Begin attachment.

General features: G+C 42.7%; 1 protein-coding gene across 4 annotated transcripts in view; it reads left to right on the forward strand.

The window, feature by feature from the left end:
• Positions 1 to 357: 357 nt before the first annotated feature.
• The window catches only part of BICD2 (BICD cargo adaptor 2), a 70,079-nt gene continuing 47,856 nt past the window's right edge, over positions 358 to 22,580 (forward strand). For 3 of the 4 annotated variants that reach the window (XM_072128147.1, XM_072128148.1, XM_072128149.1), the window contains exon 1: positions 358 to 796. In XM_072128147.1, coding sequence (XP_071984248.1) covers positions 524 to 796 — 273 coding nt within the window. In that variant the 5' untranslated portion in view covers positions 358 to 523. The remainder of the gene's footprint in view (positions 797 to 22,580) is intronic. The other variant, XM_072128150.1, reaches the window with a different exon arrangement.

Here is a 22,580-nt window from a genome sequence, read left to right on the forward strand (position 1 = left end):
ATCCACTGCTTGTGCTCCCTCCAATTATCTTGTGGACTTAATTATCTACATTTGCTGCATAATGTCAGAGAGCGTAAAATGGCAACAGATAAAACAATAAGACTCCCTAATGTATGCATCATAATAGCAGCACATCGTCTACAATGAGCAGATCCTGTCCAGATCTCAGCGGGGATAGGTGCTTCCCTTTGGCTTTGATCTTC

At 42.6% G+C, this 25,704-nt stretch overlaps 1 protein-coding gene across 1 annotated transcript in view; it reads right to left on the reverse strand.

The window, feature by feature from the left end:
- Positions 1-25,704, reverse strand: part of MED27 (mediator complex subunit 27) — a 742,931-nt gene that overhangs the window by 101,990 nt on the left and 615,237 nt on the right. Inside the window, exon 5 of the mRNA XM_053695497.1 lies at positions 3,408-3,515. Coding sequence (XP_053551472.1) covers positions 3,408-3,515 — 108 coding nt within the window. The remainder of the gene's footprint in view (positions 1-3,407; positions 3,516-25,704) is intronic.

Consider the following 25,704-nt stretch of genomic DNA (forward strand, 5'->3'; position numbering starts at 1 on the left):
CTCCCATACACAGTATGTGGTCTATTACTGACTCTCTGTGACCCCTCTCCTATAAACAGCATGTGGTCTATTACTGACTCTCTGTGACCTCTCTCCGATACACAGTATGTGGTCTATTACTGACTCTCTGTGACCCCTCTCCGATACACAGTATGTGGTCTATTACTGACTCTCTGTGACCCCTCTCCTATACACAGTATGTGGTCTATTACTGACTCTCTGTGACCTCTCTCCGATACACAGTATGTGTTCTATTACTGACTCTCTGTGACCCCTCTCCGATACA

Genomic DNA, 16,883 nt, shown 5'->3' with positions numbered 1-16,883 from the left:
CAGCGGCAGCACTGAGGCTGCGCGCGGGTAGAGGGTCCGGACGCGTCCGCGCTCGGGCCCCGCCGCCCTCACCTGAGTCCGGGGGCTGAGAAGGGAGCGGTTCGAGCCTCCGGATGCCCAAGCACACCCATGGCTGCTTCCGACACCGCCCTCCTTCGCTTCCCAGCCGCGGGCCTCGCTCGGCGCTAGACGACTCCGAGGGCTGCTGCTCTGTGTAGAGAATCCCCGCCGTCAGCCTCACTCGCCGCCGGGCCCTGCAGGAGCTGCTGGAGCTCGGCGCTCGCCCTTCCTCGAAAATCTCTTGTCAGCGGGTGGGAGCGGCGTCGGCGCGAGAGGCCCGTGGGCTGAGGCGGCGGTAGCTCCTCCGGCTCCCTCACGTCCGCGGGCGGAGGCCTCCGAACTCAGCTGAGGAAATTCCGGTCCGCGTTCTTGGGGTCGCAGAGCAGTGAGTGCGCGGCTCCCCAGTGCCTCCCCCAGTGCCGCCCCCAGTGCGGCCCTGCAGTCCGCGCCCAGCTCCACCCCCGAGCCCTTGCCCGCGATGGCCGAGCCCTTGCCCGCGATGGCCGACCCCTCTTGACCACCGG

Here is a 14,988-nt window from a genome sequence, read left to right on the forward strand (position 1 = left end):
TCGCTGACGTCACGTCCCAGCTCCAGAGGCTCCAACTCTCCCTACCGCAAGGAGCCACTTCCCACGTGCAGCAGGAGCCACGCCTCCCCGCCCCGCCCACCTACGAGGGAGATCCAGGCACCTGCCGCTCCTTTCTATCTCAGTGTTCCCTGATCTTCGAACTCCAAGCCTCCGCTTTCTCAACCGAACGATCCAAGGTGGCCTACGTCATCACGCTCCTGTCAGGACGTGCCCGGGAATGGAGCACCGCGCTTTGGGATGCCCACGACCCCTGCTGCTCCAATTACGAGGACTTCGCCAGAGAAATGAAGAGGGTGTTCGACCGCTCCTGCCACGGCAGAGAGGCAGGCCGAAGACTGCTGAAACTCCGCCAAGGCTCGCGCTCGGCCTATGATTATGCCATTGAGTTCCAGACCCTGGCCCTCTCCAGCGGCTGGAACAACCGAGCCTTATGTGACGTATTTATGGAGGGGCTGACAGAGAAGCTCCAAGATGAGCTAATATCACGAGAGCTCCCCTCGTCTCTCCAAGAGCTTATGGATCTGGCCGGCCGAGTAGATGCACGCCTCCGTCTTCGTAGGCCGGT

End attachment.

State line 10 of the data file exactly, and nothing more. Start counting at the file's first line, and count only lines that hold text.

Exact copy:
Consider the following 25,704-nt stretch of genomic DNA (forward strand, 5'->3'; position numbering starts at 1 on the left):